Passing the peanut dish to the commish is as about as close as L.A. has gotten to the NFL since 1995, when both the Rams and Raiders took their shoulder pads and headed out of town. Since then, there have been plenty of busted dreams--but no team.
The last formal bid for a franchise, by Hollywood agent Michael Ovitz and associates in 1999, came in a weak second to billionaire Robert C. McNair's record $700 million deal for a team in Houston. Recently, Denver billionaire Phil Anschutz proposed building a $400 million, 64,000-seat stadium. He pulled out, though, when other sites were mentioned, and city officials balked at helping finance his stadium.
Now, the notion of football returning to the City of Angels may be inching downfield. The reason? Money, of course: L.A. is fruit waiting to be picked. More immediately, there's pressure from the networks. NFL ratings, though up last year, had slipped since 1998, when the league signed a record $18 billion, eight-year TV deal. That makes the addition of America's second-largest TV market crucial to new contract talks that open in 2005. The greater L.A. area, with over 16 million people, is 20th in ratings for ABC's Monday Night Football. "The NFL knows we want L.A.," says CBS Sports President Sean McManus. "And they want it just as badly."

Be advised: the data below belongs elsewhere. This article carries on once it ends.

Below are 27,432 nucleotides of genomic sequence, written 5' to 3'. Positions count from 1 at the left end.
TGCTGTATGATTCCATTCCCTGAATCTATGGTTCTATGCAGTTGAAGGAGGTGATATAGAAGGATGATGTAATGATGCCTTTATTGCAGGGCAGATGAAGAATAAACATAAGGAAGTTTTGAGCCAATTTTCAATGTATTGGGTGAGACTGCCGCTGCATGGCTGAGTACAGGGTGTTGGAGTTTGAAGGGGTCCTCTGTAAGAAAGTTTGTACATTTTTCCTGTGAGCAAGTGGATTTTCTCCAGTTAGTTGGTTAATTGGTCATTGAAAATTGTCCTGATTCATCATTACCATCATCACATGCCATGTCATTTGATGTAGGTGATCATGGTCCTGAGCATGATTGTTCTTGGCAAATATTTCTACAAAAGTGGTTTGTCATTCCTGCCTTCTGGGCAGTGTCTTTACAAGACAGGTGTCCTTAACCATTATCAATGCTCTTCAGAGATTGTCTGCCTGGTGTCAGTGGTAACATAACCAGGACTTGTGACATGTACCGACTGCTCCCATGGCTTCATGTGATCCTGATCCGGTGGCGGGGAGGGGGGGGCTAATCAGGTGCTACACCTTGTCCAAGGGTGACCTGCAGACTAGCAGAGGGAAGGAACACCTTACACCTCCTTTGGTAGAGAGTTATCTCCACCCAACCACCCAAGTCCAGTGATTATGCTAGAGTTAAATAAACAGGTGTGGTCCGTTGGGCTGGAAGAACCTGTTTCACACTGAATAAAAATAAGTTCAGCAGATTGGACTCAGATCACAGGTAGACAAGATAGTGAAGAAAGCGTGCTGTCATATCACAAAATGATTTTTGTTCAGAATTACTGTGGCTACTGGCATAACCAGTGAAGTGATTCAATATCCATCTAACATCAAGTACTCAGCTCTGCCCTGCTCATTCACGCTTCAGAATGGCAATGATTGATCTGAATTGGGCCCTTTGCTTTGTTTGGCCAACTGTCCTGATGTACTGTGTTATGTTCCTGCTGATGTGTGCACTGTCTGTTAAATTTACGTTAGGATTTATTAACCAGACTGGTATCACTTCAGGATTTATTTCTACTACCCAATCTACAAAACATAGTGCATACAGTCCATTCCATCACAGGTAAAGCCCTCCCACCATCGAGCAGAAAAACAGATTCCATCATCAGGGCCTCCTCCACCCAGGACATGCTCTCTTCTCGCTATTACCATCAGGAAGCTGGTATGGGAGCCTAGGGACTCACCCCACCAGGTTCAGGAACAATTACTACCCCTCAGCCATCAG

Although it has been long thought that L.A. must woo a team from another city, like San Diego, Tagliabue doesn't rule out an expansion franchise. "I think the owners would agree to a 33rd team in Los Angeles, but only in that city," he told BusinessWeek. Tagliabue also suggests that plans will be in place by the time TV talks start. But squabbles over whether to renovate the Rose Bowl or build a new stadium, plus a lawsuit by Oakland Raiders owner Al Davis, who claims rights to L.A., could confound the commish. In this town, it's easier to win an Oscar than an NFL team. By Ronald Grover in Los Angeles, with Tom Lowry in New York